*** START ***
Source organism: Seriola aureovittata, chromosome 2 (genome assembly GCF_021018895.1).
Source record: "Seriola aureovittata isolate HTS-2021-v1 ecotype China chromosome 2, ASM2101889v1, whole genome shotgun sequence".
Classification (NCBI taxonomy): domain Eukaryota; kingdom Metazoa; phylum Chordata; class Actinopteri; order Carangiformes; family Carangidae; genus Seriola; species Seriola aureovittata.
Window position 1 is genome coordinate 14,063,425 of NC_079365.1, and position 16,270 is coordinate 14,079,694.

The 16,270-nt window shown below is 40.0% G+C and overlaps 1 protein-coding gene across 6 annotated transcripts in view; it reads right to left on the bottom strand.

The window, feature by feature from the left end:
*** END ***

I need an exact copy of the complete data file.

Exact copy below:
Source organism: Seriola aureovittata, chromosome 2 (genome assembly GCF_021018895.1).
Source record: "Seriola aureovittata isolate HTS-2021-v1 ecotype China chromosome 2, ASM2101889v1, whole genome shotgun sequence".
Classification (NCBI taxonomy): domain Eukaryota; kingdom Metazoa; phylum Chordata; class Actinopteri; order Carangiformes; family Carangidae; genus Seriola; species Seriola aureovittata.
Window position 1 is genome coordinate 14,063,425 of NC_079365.1, and position 16,270 is coordinate 14,079,694.

The 16,270-nt window shown below is 40.0% G+C and overlaps 1 protein-coding gene across 6 annotated transcripts in view; it reads right to left on the bottom strand.

The window, feature by feature from the left end: